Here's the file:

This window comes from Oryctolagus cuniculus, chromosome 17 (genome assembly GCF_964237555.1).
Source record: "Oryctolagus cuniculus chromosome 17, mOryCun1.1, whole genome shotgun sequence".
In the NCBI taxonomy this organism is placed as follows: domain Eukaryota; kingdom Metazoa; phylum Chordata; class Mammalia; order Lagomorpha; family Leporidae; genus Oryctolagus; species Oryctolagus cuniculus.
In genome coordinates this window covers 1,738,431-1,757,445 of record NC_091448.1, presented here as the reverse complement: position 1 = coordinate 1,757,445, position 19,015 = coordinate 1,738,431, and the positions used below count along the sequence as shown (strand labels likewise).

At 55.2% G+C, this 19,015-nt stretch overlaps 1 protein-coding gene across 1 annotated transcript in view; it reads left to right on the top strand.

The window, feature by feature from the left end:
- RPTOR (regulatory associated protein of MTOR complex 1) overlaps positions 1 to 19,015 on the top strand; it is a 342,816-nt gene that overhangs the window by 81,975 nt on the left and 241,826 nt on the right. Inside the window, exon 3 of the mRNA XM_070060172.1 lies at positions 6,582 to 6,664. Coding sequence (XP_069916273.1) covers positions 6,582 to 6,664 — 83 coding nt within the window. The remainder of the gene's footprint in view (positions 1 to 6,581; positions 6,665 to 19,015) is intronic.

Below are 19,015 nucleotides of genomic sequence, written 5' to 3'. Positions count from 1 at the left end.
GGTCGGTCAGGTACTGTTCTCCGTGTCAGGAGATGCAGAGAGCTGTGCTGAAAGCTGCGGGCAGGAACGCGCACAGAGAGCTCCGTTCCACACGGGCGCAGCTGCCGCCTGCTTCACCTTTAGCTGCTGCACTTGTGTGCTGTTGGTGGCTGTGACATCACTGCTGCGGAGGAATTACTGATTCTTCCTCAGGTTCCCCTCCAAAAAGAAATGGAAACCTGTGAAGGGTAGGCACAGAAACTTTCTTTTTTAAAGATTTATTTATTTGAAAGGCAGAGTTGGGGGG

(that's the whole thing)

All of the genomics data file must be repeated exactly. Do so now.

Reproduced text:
This window comes from Oryctolagus cuniculus, chromosome 17 (genome assembly GCF_964237555.1).
Source record: "Oryctolagus cuniculus chromosome 17, mOryCun1.1, whole genome shotgun sequence".
In the NCBI taxonomy this organism is placed as follows: domain Eukaryota; kingdom Metazoa; phylum Chordata; class Mammalia; order Lagomorpha; family Leporidae; genus Oryctolagus; species Oryctolagus cuniculus.
In genome coordinates this window covers 1,738,431-1,757,445 of record NC_091448.1, presented here as the reverse complement: position 1 = coordinate 1,757,445, position 19,015 = coordinate 1,738,431, and the positions used below count along the sequence as shown (strand labels likewise).

At 55.2% G+C, this 19,015-nt stretch overlaps 1 protein-coding gene across 1 annotated transcript in view; it reads left to right on the top strand.

The window, feature by feature from the left end:
- RPTOR (regulatory associated protein of MTOR complex 1) overlaps positions 1 to 19,015 on the top strand; it is a 342,816-nt gene that overhangs the window by 81,975 nt on the left and 241,826 nt on the right. Inside the window, exon 3 of the mRNA XM_070060172.1 lies at positions 6,582 to 6,664. Coding sequence (XP_069916273.1) covers positions 6,582 to 6,664 — 83 coding nt within the window. The remainder of the gene's footprint in view (positions 1 to 6,581; positions 6,665 to 19,015) is intronic.

Below are 19,015 nucleotides of genomic sequence, written 5' to 3'. Positions count from 1 at the left end.
GGTCGGTCAGGTACTGTTCTCCGTGTCAGGAGATGCAGAGAGCTGTGCTGAAAGCTGCGGGCAGGAACGCGCACAGAGAGCTCCGTTCCACACGGGCGCAGCTGCCGCCTGCTTCACCTTTAGCTGCTGCACTTGTGTGCTGTTGGTGGCTGTGACATCACTGCTGCGGAGGAATTACTGATTCTTCCTCAGGTTCCCCTCCAAAAAGAAATGGAAACCTGTGAAGGGTAGGCACAGAAACTTTCTTTTTTAAAGATTTATTTATTTGAAAGGCAGAGTTGGGGGG